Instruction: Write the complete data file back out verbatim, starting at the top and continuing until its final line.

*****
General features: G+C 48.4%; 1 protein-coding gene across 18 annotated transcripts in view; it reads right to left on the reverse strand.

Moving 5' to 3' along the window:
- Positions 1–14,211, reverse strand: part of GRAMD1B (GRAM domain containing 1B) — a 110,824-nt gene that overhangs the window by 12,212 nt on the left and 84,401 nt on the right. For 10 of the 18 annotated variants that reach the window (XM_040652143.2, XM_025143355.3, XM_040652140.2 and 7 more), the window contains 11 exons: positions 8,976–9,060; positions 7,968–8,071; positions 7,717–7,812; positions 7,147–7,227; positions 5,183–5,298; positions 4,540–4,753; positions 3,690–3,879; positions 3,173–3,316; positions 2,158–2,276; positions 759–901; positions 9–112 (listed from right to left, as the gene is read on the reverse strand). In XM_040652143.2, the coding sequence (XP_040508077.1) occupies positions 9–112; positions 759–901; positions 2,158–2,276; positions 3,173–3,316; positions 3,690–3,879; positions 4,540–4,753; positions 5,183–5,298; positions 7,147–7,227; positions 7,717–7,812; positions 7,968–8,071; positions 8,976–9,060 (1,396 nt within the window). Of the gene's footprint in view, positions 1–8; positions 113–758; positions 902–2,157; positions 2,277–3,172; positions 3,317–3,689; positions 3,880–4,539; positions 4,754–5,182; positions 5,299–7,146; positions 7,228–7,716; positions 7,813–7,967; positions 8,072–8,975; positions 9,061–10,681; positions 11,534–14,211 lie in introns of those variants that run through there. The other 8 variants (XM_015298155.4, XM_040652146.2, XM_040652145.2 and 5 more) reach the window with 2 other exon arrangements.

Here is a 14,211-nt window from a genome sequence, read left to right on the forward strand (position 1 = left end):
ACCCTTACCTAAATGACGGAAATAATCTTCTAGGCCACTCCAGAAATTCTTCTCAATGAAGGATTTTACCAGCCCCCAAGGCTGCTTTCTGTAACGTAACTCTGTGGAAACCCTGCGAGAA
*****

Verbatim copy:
General features: G+C 48.4%; 1 protein-coding gene across 18 annotated transcripts in view; it reads right to left on the reverse strand.

Moving 5' to 3' along the window:
- Positions 1–14,211, reverse strand: part of GRAMD1B (GRAM domain containing 1B) — a 110,824-nt gene that overhangs the window by 12,212 nt on the left and 84,401 nt on the right. For 10 of the 18 annotated variants that reach the window (XM_040652143.2, XM_025143355.3, XM_040652140.2 and 7 more), the window contains 11 exons: positions 8,976–9,060; positions 7,968–8,071; positions 7,717–7,812; positions 7,147–7,227; positions 5,183–5,298; positions 4,540–4,753; positions 3,690–3,879; positions 3,173–3,316; positions 2,158–2,276; positions 759–901; positions 9–112 (listed from right to left, as the gene is read on the reverse strand). In XM_040652143.2, the coding sequence (XP_040508077.1) occupies positions 9–112; positions 759–901; positions 2,158–2,276; positions 3,173–3,316; positions 3,690–3,879; positions 4,540–4,753; positions 5,183–5,298; positions 7,147–7,227; positions 7,717–7,812; positions 7,968–8,071; positions 8,976–9,060 (1,396 nt within the window). Of the gene's footprint in view, positions 1–8; positions 113–758; positions 902–2,157; positions 2,277–3,172; positions 3,317–3,689; positions 3,880–4,539; positions 4,754–5,182; positions 5,299–7,146; positions 7,228–7,716; positions 7,813–7,967; positions 8,072–8,975; positions 9,061–10,681; positions 11,534–14,211 lie in introns of those variants that run through there. The other 8 variants (XM_015298155.4, XM_040652146.2, XM_040652145.2 and 5 more) reach the window with 2 other exon arrangements.

Here is a 14,211-nt window from a genome sequence, read left to right on the forward strand (position 1 = left end):
ACCCTTACCTAAATGACGGAAATAATCTTCTAGGCCACTCCAGAAATTCTTCTCAATGAAGGATTTTACCAGCCCCCAAGGCTGCTTTCTGTAACGTAACTCTGTGGAAACCCTGCGAGAA